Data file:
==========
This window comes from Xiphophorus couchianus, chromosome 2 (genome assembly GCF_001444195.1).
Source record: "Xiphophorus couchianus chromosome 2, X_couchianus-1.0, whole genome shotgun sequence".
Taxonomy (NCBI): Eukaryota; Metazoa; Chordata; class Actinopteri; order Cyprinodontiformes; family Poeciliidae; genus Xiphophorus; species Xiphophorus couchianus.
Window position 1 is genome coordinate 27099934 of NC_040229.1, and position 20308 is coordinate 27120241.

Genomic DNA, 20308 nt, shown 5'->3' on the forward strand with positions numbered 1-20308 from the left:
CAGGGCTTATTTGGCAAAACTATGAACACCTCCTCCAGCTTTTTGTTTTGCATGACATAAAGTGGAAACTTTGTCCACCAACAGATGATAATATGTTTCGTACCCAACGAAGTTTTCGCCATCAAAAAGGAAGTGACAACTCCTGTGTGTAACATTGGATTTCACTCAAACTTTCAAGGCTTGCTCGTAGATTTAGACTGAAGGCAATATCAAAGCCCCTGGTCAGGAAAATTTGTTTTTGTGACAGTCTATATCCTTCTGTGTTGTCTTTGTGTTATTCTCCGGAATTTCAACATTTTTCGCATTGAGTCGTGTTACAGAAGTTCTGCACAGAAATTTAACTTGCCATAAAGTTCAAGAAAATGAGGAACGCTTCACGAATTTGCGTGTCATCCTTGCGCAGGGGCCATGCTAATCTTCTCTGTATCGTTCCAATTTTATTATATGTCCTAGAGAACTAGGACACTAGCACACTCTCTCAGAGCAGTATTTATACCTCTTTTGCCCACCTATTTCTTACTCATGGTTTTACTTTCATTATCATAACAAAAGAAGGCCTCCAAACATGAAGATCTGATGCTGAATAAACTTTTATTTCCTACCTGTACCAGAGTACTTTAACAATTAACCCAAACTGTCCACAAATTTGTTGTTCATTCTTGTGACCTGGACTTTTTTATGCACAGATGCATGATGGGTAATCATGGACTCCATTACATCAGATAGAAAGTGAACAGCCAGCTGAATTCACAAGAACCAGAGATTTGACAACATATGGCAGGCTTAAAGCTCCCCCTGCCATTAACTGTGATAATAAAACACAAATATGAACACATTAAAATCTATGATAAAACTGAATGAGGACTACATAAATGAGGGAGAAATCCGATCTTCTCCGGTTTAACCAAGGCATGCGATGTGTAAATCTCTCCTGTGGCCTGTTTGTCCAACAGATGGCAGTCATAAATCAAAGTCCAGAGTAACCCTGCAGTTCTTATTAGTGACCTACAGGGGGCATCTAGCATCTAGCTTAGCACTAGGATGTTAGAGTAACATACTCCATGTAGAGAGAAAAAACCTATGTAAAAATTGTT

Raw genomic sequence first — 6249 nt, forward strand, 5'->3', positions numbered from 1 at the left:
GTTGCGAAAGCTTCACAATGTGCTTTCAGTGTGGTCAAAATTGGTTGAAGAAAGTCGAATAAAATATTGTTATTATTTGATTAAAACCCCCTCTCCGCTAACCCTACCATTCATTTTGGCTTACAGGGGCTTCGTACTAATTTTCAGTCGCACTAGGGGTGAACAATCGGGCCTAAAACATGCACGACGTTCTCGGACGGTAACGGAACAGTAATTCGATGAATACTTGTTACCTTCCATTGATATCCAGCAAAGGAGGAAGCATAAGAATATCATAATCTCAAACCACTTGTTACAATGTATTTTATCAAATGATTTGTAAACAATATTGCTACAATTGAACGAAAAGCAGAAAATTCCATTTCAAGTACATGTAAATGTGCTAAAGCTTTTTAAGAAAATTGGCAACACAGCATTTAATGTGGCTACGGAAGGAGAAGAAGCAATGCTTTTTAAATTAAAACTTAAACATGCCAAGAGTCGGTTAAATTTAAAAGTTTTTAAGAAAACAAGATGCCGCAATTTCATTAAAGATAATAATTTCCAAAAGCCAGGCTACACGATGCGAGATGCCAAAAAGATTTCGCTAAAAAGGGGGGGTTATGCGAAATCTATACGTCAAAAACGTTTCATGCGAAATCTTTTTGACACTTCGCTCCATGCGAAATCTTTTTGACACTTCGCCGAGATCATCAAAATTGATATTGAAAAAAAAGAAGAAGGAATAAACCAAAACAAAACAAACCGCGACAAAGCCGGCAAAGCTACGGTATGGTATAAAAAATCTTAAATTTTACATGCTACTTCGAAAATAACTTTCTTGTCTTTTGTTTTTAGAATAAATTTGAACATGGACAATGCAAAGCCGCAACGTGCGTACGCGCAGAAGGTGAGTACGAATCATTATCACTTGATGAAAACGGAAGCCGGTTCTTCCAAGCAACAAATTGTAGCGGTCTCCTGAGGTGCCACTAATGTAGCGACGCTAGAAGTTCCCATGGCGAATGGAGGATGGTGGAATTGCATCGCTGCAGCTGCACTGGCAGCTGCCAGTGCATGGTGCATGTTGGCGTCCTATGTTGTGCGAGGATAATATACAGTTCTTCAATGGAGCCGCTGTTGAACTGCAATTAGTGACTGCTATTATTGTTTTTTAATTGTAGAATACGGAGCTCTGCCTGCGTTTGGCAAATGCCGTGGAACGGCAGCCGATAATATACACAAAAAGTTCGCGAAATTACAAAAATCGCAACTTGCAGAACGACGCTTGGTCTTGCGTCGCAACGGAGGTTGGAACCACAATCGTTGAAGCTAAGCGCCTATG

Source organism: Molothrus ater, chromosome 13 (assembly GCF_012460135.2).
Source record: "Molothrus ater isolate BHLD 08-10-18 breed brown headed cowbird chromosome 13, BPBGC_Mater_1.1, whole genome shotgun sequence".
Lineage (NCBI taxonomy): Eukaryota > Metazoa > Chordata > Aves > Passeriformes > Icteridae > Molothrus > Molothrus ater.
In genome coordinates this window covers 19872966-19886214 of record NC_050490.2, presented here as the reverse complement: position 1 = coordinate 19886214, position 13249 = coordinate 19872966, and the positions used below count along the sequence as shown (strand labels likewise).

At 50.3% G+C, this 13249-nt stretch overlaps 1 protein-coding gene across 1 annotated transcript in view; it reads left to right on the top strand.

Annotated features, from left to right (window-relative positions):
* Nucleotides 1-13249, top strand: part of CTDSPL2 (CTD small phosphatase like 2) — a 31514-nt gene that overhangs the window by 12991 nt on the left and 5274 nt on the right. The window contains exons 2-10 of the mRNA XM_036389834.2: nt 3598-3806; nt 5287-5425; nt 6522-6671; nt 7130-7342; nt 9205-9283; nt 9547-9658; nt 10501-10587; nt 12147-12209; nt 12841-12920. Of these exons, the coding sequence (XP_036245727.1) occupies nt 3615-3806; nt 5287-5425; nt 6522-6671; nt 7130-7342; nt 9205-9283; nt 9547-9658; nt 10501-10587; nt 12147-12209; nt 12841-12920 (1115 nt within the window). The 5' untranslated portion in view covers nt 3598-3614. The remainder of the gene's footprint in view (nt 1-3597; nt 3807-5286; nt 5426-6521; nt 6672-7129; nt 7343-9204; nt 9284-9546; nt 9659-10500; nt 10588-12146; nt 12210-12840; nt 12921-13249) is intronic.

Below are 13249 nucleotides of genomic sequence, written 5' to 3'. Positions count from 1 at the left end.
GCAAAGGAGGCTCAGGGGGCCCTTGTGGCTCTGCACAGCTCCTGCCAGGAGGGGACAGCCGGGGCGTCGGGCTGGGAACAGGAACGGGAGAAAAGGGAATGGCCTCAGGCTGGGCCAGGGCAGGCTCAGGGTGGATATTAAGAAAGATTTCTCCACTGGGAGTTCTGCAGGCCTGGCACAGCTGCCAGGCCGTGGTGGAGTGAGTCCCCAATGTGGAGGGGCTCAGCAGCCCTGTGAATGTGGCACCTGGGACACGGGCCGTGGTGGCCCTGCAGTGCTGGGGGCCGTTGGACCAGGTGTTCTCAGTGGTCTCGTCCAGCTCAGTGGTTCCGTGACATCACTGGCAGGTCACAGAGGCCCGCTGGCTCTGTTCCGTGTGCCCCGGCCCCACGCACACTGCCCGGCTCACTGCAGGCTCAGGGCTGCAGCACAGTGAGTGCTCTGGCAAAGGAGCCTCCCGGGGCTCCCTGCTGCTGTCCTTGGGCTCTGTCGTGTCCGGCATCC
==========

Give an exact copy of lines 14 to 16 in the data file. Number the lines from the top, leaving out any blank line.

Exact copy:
Annotated features, from left to right (window-relative positions):
* Nucleotides 1-13249, top strand: part of CTDSPL2 (CTD small phosphatase like 2) — a 31514-nt gene that overhangs the window by 12991 nt on the left and 5274 nt on the right. The window contains exons 2-10 of the mRNA XM_036389834.2: nt 3598-3806; nt 5287-5425; nt 6522-6671; nt 7130-7342; nt 9205-9283; nt 9547-9658; nt 10501-10587; nt 12147-12209; nt 12841-12920. Of these exons, the coding sequence (XP_036245727.1) occupies nt 3615-3806; nt 5287-5425; nt 6522-6671; nt 7130-7342; nt 9205-9283; nt 9547-9658; nt 10501-10587; nt 12147-12209; nt 12841-12920 (1115 nt within the window). The 5' untranslated portion in view covers nt 3598-3614. The remainder of the gene's footprint in view (nt 1-3597; nt 3807-5286; nt 5426-6521; nt 6672-7129; nt 7343-9204; nt 9284-9546; nt 9659-10500; nt 10588-12146; nt 12210-12840; nt 12921-13249) is intronic.

Below are 13249 nucleotides of genomic sequence, written 5' to 3'. Positions count from 1 at the left end.